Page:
Adobe’s moves to get its clients to shift to a subscription model appear to be paying off.
The outfit raised its full-year adjusted earnings forecast claiming that more customers chose its subscription-based model than expected.
Adobe has been shifting to web-based subscription service Creative Cloud since last year from a traditional licensing model.
Edward Jones analyst Josh Olson told Reuters that not only did customers convert to the new business model, the package appeared attractive enough to bring in new business.
Creative Cloud enables a customer to subscribe to the company’s Creative Suite that includes its popular design titles such as Photoshop, Illustrator, InDesign, Flash and Dreamweaver.
Adobe said its Creative Cloud has 500,000 paid individual members and free and trial memberships exceeded two million, which the company said could lead to more paid membership.
The outfit added about 153,000 net paid subscriptions during the first quarter and that it expects to reach 1.25 million paid subscriptions by the end of this year.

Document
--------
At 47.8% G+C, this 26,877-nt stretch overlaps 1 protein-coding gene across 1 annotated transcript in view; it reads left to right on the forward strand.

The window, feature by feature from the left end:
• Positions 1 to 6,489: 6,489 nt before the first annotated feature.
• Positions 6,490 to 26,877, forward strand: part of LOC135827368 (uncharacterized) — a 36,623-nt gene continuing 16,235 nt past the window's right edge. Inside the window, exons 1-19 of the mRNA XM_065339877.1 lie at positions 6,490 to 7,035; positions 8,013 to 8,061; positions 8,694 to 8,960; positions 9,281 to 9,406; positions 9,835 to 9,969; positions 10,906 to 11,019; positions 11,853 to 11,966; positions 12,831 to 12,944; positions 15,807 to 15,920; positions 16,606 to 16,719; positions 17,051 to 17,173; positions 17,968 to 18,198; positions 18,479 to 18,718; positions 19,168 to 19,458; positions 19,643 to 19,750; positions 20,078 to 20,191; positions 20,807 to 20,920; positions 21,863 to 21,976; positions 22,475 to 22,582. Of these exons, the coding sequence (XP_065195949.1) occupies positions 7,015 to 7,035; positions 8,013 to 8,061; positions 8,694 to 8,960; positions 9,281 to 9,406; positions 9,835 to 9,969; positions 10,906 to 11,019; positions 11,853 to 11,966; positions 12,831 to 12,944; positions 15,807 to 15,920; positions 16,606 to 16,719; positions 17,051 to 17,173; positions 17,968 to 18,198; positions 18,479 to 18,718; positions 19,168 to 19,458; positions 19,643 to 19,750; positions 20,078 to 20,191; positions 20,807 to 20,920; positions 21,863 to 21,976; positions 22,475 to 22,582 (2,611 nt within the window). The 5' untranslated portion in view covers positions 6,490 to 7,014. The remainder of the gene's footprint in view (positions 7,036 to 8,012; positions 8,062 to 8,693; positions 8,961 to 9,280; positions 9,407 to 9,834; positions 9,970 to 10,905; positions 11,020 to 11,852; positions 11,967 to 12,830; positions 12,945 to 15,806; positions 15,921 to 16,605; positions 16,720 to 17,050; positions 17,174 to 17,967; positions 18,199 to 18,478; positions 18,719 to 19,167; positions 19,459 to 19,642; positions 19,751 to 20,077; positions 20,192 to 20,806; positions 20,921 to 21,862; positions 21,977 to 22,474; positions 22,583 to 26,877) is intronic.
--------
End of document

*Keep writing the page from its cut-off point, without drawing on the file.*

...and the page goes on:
The rest of the results were not great but generally better than most people expected, given the current climate.
Net income fell to $65.1 million in the first quarter from $185.2 million last year a year earlier. This is still better than Wall Street expected.
Total revenue fell four percent to $1 billion due to the transition to the subscription model, but beat analysts’ expectation of $986 million.
Subscription revenue more than doubled to $224.3 million.
Accountants think that the adoption of subscription model tends to lower revenue in the short term as fees are collected monthly, instead of upfront one-time payment.